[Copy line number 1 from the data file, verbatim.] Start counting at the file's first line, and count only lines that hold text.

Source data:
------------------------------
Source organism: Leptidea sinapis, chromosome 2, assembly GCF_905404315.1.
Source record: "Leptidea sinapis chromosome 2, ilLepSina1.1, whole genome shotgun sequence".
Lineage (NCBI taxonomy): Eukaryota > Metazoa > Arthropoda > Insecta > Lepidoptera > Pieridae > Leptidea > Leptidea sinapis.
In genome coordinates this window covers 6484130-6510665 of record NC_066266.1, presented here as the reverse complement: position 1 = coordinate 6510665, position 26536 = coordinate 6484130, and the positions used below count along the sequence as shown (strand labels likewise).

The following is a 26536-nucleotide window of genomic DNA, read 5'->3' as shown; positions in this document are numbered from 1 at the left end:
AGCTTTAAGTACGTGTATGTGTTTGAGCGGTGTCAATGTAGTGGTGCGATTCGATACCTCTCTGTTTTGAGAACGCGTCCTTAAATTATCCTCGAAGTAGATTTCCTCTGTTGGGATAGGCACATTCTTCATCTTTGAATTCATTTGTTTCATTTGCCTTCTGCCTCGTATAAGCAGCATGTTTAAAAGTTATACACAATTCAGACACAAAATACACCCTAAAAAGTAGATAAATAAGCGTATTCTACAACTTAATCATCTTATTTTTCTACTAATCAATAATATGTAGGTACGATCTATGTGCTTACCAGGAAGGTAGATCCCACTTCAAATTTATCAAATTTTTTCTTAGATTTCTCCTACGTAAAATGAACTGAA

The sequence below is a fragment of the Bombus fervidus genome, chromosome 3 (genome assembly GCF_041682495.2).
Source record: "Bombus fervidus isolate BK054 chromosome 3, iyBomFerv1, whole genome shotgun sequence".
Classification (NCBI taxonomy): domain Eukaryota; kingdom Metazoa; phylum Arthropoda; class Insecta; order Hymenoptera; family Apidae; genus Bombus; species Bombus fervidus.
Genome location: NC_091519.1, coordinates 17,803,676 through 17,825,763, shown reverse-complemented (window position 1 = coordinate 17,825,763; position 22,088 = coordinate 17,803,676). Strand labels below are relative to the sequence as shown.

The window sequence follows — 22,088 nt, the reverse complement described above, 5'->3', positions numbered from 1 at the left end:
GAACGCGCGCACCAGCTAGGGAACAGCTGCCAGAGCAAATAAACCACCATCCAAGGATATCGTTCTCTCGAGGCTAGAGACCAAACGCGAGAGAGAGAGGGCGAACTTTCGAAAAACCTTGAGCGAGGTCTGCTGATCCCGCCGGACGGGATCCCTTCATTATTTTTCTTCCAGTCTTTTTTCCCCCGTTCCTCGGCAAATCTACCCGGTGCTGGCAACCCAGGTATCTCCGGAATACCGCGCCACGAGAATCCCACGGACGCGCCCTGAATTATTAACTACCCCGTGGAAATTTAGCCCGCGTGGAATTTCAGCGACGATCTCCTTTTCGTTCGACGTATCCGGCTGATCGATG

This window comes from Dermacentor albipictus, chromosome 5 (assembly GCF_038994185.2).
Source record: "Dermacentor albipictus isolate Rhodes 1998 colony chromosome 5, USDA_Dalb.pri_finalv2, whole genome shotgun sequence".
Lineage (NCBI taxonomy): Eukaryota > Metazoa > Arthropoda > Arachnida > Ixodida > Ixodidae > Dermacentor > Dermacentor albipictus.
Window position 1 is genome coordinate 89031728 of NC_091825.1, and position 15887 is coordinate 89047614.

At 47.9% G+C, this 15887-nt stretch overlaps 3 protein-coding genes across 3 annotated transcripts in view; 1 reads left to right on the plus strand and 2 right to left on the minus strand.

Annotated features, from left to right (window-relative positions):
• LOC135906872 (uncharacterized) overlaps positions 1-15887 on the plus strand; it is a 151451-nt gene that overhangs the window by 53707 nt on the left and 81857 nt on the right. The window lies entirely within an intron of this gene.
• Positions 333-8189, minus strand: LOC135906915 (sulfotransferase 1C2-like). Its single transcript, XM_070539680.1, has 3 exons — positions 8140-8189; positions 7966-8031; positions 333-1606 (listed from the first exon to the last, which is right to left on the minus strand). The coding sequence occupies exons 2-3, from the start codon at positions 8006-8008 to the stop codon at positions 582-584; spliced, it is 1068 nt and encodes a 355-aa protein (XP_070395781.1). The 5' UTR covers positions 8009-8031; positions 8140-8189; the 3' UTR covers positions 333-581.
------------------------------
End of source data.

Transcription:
Source organism: Leptidea sinapis, chromosome 2, assembly GCF_905404315.1.